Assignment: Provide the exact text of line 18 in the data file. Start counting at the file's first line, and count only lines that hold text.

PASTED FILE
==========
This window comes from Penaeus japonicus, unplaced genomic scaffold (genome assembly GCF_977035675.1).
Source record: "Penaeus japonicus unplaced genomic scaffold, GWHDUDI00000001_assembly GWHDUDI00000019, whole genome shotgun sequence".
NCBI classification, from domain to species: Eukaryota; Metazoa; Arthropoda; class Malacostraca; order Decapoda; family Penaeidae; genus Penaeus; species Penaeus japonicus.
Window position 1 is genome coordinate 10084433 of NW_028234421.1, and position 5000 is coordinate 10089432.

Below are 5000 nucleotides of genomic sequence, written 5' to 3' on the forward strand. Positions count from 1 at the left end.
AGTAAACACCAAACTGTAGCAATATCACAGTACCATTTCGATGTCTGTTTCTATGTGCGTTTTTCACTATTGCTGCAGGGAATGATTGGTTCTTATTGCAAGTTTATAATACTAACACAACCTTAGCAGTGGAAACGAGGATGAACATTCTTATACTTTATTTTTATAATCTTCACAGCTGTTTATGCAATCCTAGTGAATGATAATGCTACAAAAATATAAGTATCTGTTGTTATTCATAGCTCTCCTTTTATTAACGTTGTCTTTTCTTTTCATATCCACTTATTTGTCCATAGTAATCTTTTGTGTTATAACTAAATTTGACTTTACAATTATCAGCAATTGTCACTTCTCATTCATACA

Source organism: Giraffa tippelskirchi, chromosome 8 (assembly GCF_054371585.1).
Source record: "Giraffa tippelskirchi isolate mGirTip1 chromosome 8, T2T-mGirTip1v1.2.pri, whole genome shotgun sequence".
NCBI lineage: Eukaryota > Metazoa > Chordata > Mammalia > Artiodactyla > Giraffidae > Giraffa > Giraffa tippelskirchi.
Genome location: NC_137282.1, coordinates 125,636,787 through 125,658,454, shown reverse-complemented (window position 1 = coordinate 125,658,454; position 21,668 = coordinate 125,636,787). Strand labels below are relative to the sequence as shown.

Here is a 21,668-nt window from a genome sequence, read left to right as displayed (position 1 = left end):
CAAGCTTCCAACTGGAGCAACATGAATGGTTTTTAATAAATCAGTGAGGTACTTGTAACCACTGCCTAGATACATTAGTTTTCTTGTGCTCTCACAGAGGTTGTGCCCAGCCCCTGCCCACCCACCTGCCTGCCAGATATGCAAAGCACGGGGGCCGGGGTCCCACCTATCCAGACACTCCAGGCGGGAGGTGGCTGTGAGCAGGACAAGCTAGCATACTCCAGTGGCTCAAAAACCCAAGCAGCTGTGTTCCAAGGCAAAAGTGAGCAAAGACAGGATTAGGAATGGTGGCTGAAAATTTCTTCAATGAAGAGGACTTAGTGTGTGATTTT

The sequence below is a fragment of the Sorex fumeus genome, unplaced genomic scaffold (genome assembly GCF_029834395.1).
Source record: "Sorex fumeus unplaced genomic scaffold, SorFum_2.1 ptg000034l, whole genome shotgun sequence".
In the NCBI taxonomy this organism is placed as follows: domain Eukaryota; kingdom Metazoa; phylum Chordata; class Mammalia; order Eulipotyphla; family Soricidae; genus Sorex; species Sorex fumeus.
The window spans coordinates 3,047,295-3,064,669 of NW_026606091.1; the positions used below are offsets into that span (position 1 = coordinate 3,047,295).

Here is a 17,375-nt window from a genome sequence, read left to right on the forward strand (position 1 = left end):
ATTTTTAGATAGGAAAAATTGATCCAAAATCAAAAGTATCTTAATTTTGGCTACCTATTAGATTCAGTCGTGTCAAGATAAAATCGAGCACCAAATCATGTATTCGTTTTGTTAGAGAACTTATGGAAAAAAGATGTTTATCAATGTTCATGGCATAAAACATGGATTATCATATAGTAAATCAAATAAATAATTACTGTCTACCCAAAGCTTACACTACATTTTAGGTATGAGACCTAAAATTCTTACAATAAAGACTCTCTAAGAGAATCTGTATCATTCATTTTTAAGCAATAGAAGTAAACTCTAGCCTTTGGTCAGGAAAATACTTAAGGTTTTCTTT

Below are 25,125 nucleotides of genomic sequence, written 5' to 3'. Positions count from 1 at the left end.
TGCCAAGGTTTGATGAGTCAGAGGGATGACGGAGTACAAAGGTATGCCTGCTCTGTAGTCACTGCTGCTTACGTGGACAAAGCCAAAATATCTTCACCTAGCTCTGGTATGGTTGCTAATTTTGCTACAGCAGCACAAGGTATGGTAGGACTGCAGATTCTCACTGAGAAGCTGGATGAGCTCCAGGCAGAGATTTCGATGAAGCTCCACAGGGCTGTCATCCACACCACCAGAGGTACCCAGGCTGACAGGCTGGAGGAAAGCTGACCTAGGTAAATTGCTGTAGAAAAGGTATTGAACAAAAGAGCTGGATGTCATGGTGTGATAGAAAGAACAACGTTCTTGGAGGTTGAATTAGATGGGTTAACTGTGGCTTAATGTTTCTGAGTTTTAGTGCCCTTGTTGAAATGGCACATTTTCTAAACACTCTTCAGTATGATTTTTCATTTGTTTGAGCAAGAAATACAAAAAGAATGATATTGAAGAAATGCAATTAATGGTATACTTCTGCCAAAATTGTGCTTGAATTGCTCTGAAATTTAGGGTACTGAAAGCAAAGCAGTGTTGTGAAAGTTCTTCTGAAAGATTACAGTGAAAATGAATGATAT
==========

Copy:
ATTTTTAGATAGGAAAAATTGATCCAAAATCAAAAGTATCTTAATTTTGGCTACCTATTAGATTCAGTCGTGTCAAGATAAAATCGAGCACCAAATCATGTATTCGTTTTGTTAGAGAACTTATGGAAAAAAGATGTTTATCAATGTTCATGGCATAAAACATGGATTATCATATAGTAAATCAAATAAATAATTACTGTCTACCCAAAGCTTACACTACATTTTAGGTATGAGACCTAAAATTCTTACAATAAAGACTCTCTAAGAGAATCTGTATCATTCATTTTTAAGCAATAGAAGTAAACTCTAGCCTTTGGTCAGGAAAATACTTAAGGTTTTCTTT